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Léo Ferré - La solitude 1971

Although little known in English speaking countries, Léo Ferré (1916-1993) is a monument of French chanson, revered throughout the francophone world. A singer, songwriter, author, composer, and even orchestra conductor, he is mostly remembered for songs like "Avec le Temps," "Les Anarchistes," and "Jolie Môme." His career began in the cabaret and took him through four decades and a number of styles, but his best material and his popularity peak happened in the ‘60s and early ‘70s, as the generation of May ‘68 adopted him as an anarchist figure.
Léo Ferré was born and raised in the principality of Monaco, between France and Italy. Throughout his life, the artist would live and work in the two countries alternately, even recording a few songs in Italian. He completed his college studies in 1934 in Rome. Since his father refused to let him go to the music conservatory, he went to Paris for studies in law, earning a diploma in Political Sciences in 1939. The second World War dragged him into the military and upon Paris' capitulation he fled back to Monaco. He got married for the first time in 1943, began to work at Radio Monte-Carlo, and wrote his first songs.
After the Liberation (1945) Ferré gave his first performances in Parisian cabarets, encouraged by Charles Trenet, Edith Piaf, and Juliette Gréco who would sing many of his songs. His first wife divorced him in 1950. Shortly after, he met Madeleine Rabereau, who would become his second wife and have a decisive influence on his career, pushing him constantly forward. He cut his first 78 rpms for Le Chant du Monde and wrote his first piece of "serious" music, the oratorio "La Chanson du Mal-Aimé." In 1953, Ferré was signed by the record label Odéon and recorded his first LP which includes "Paris-Canaille."
In the late ‘50s and early ‘60s he recorded a series of albums devoted to French poets, interspersed with LPs of his own songs. His lyrics alternate between love topics and a social commentary that grows more and more bitter: "Thank You Satan," "Mon Général" (against Charles De Gaulle), "Ni Dieu, Ni Maître." When the events of May ‘68 take place, Ferré is at a popular and artistic peak. Now forever associated to the Anarchist movement, he let himself be transported by the younger generation. He abandoned the over-emphatic, theatrical style of singing that was also Jacques Brel's trademark, recorded and toured with the rock group Zoo, and included monologues in his concerts. In October 1970 came out the single "Avec le Temps." It became his signature song.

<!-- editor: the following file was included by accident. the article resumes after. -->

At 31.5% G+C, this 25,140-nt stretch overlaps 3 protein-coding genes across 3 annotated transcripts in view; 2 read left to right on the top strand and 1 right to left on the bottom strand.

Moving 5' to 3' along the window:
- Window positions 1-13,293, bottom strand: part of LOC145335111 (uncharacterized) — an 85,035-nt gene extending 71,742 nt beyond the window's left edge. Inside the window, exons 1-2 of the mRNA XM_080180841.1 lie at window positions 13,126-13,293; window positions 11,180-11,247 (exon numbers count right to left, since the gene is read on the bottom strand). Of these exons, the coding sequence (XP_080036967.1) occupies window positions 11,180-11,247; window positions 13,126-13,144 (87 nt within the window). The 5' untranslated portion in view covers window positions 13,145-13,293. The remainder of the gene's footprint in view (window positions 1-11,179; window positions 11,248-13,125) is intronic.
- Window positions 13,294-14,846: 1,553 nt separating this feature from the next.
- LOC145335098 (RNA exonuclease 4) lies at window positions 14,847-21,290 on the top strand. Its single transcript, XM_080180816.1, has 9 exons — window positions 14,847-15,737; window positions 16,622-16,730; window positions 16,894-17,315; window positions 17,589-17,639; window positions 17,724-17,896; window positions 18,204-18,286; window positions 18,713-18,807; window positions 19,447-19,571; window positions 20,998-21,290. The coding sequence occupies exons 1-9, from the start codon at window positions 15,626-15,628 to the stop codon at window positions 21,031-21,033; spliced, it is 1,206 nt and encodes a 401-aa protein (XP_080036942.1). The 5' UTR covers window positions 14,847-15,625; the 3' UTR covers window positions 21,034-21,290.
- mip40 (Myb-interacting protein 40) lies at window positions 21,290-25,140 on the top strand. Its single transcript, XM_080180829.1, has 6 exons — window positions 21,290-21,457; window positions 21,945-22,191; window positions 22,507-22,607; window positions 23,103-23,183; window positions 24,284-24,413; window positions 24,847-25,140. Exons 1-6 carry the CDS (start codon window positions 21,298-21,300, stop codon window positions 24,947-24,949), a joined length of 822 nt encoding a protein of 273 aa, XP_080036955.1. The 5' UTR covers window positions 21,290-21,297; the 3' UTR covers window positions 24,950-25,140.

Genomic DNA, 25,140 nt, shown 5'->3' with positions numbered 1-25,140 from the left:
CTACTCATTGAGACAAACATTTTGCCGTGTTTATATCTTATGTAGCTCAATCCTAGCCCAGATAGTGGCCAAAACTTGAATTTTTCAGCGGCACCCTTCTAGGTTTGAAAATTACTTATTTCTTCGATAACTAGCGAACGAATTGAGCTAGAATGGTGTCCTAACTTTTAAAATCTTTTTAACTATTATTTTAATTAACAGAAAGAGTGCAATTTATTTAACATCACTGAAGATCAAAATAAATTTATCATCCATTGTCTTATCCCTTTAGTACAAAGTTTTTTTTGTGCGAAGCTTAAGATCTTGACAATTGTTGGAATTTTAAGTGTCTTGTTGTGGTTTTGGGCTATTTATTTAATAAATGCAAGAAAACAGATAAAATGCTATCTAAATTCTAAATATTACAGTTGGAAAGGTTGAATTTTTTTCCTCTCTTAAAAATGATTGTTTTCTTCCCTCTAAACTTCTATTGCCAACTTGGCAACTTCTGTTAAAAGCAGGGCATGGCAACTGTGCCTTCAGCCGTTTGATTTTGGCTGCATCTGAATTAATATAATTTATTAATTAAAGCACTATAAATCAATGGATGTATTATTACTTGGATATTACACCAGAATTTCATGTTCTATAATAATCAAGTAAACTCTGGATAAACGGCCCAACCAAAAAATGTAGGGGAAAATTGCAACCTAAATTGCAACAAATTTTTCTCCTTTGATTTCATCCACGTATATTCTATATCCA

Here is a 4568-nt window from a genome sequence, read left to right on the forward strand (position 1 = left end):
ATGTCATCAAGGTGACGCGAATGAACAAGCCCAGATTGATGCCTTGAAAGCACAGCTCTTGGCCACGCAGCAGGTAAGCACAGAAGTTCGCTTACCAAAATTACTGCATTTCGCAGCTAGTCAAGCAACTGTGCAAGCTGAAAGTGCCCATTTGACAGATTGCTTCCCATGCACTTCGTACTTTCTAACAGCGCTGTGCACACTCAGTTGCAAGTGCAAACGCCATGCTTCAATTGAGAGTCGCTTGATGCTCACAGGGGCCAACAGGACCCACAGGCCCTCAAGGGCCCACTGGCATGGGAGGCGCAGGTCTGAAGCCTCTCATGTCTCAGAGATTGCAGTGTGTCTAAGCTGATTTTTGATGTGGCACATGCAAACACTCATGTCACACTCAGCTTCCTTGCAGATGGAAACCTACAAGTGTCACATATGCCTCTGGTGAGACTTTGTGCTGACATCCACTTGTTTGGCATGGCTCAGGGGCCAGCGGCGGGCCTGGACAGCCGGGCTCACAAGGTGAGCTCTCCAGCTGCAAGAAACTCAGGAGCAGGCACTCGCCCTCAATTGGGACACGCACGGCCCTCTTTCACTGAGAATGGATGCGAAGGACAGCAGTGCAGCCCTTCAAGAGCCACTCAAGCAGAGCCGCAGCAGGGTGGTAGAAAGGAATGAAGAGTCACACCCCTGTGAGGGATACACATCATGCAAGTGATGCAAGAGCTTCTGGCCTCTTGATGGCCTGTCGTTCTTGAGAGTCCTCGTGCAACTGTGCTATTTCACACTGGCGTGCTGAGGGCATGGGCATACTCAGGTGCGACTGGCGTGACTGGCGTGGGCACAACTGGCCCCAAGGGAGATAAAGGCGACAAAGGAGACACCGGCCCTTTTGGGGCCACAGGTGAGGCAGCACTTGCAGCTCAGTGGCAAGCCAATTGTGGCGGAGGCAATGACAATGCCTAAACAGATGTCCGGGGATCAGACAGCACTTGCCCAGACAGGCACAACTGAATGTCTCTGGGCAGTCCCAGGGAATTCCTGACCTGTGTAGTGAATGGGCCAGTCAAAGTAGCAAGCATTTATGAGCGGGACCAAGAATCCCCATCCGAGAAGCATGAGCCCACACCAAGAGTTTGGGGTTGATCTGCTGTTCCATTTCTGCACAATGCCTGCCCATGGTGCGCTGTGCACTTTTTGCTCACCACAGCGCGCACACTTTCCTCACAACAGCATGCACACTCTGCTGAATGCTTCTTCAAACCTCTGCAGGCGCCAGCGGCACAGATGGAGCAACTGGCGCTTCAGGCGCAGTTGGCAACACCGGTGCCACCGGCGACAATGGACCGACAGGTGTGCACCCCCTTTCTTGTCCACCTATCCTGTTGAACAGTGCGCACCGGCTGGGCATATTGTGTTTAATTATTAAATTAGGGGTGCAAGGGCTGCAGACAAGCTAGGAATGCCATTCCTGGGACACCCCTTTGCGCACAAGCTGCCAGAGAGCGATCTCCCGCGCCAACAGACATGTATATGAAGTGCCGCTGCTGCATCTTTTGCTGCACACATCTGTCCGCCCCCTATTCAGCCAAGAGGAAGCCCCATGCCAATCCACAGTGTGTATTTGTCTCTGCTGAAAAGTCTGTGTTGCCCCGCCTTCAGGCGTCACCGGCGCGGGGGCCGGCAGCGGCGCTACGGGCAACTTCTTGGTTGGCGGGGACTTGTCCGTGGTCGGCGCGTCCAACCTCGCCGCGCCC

Starting in 1975, Ferré attempted a career in classical music, conducting orchestras for his works and classics (he recorded works by Beethoven and Ravel). For the next decade he continued to release albums and tour, but his prime had passed. His writings and television appearances were feeding his popularity more than his musical production of the time, and by 1985 he had considerably slowed down his activities. He was preparing a come back to the stage when illness struck in 1992. He died in July 1993 at age 77. AMG.

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Lowell George - Thanks I'll Eat It Here 1979